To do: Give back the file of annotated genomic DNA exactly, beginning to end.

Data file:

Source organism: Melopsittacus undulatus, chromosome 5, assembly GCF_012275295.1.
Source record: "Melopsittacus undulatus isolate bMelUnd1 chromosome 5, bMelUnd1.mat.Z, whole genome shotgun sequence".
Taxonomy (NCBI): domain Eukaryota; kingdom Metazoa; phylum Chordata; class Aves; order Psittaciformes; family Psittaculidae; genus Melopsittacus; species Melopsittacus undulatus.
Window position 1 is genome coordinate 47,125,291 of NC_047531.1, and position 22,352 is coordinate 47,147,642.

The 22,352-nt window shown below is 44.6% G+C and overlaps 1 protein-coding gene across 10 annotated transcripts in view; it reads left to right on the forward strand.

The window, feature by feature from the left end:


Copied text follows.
Source organism: Melopsittacus undulatus, chromosome 5, assembly GCF_012275295.1.
Source record: "Melopsittacus undulatus isolate bMelUnd1 chromosome 5, bMelUnd1.mat.Z, whole genome shotgun sequence".
Taxonomy (NCBI): domain Eukaryota; kingdom Metazoa; phylum Chordata; class Aves; order Psittaciformes; family Psittaculidae; genus Melopsittacus; species Melopsittacus undulatus.
Window position 1 is genome coordinate 47,125,291 of NC_047531.1, and position 22,352 is coordinate 47,147,642.

The 22,352-nt window shown below is 44.6% G+C and overlaps 1 protein-coding gene across 10 annotated transcripts in view; it reads left to right on the forward strand.

The window, feature by feature from the left end: